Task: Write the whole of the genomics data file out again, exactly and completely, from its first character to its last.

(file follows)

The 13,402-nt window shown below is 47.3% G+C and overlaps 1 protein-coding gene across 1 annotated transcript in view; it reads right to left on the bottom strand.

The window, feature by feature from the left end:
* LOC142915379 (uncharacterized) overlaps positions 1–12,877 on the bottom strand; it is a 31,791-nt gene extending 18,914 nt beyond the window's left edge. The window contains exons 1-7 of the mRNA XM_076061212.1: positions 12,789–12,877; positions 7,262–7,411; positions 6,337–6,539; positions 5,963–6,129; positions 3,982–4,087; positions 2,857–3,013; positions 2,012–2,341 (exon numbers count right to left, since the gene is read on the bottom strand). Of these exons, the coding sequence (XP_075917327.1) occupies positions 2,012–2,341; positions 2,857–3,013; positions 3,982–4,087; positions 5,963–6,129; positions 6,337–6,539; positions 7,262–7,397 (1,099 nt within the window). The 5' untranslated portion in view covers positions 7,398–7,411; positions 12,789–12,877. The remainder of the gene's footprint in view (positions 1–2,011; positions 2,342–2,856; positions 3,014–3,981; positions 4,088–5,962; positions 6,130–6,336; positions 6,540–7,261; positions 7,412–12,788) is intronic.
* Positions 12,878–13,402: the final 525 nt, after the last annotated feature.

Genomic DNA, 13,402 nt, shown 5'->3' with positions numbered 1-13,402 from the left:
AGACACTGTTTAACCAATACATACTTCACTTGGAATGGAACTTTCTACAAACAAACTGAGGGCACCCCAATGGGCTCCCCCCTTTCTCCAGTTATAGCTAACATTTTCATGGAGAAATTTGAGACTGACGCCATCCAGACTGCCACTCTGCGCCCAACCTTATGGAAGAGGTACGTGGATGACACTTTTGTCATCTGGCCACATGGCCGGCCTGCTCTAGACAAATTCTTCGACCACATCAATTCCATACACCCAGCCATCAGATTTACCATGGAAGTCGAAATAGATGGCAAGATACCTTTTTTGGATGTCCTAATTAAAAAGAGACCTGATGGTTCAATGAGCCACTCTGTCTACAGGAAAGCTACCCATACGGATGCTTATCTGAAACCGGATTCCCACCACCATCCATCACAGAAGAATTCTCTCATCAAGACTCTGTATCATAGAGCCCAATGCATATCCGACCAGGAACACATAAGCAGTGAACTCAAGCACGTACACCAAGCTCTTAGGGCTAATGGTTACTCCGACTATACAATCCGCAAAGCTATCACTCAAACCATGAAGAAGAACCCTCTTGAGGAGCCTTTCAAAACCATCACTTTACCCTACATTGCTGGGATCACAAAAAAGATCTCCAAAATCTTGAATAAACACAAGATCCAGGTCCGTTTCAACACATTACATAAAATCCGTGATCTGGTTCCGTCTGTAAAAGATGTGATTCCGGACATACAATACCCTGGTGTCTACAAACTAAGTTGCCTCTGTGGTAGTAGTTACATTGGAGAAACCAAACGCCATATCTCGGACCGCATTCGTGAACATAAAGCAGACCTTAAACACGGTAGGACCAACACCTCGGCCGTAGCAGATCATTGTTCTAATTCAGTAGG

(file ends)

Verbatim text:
The 13,402-nt window shown below is 47.3% G+C and overlaps 1 protein-coding gene across 1 annotated transcript in view; it reads right to left on the bottom strand.

The window, feature by feature from the left end:
* LOC142915379 (uncharacterized) overlaps positions 1–12,877 on the bottom strand; it is a 31,791-nt gene extending 18,914 nt beyond the window's left edge. The window contains exons 1-7 of the mRNA XM_076061212.1: positions 12,789–12,877; positions 7,262–7,411; positions 6,337–6,539; positions 5,963–6,129; positions 3,982–4,087; positions 2,857–3,013; positions 2,012–2,341 (exon numbers count right to left, since the gene is read on the bottom strand). Of these exons, the coding sequence (XP_075917327.1) occupies positions 2,012–2,341; positions 2,857–3,013; positions 3,982–4,087; positions 5,963–6,129; positions 6,337–6,539; positions 7,262–7,397 (1,099 nt within the window). The 5' untranslated portion in view covers positions 7,398–7,411; positions 12,789–12,877. The remainder of the gene's footprint in view (positions 1–2,011; positions 2,342–2,856; positions 3,014–3,981; positions 4,088–5,962; positions 6,130–6,336; positions 6,540–7,261; positions 7,412–12,788) is intronic.
* Positions 12,878–13,402: the final 525 nt, after the last annotated feature.

Genomic DNA, 13,402 nt, shown 5'->3' with positions numbered 1-13,402 from the left:
AGACACTGTTTAACCAATACATACTTCACTTGGAATGGAACTTTCTACAAACAAACTGAGGGCACCCCAATGGGCTCCCCCCTTTCTCCAGTTATAGCTAACATTTTCATGGAGAAATTTGAGACTGACGCCATCCAGACTGCCACTCTGCGCCCAACCTTATGGAAGAGGTACGTGGATGACACTTTTGTCATCTGGCCACATGGCCGGCCTGCTCTAGACAAATTCTTCGACCACATCAATTCCATACACCCAGCCATCAGATTTACCATGGAAGTCGAAATAGATGGCAAGATACCTTTTTTGGATGTCCTAATTAAAAAGAGACCTGATGGTTCAATGAGCCACTCTGTCTACAGGAAAGCTACCCATACGGATGCTTATCTGAAACCGGATTCCCACCACCATCCATCACAGAAGAATTCTCTCATCAAGACTCTGTATCATAGAGCCCAATGCATATCCGACCAGGAACACATAAGCAGTGAACTCAAGCACGTACACCAAGCTCTTAGGGCTAATGGTTACTCCGACTATACAATCCGCAAAGCTATCACTCAAACCATGAAGAAGAACCCTCTTGAGGAGCCTTTCAAAACCATCACTTTACCCTACATTGCTGGGATCACAAAAAAGATCTCCAAAATCTTGAATAAACACAAGATCCAGGTCCGTTTCAACACATTACATAAAATCCGTGATCTGGTTCCGTCTGTAAAAGATGTGATTCCGGACATACAATACCCTGGTGTCTACAAACTAAGTTGCCTCTGTGGTAGTAGTTACATTGGAGAAACCAAACGCCATATCTCGGACCGCATTCGTGAACATAAAGCAGACCTTAAACACGGTAGGACCAACACCTCGGCCGTAGCAGATCATTGTTCTAATTCAGTAGG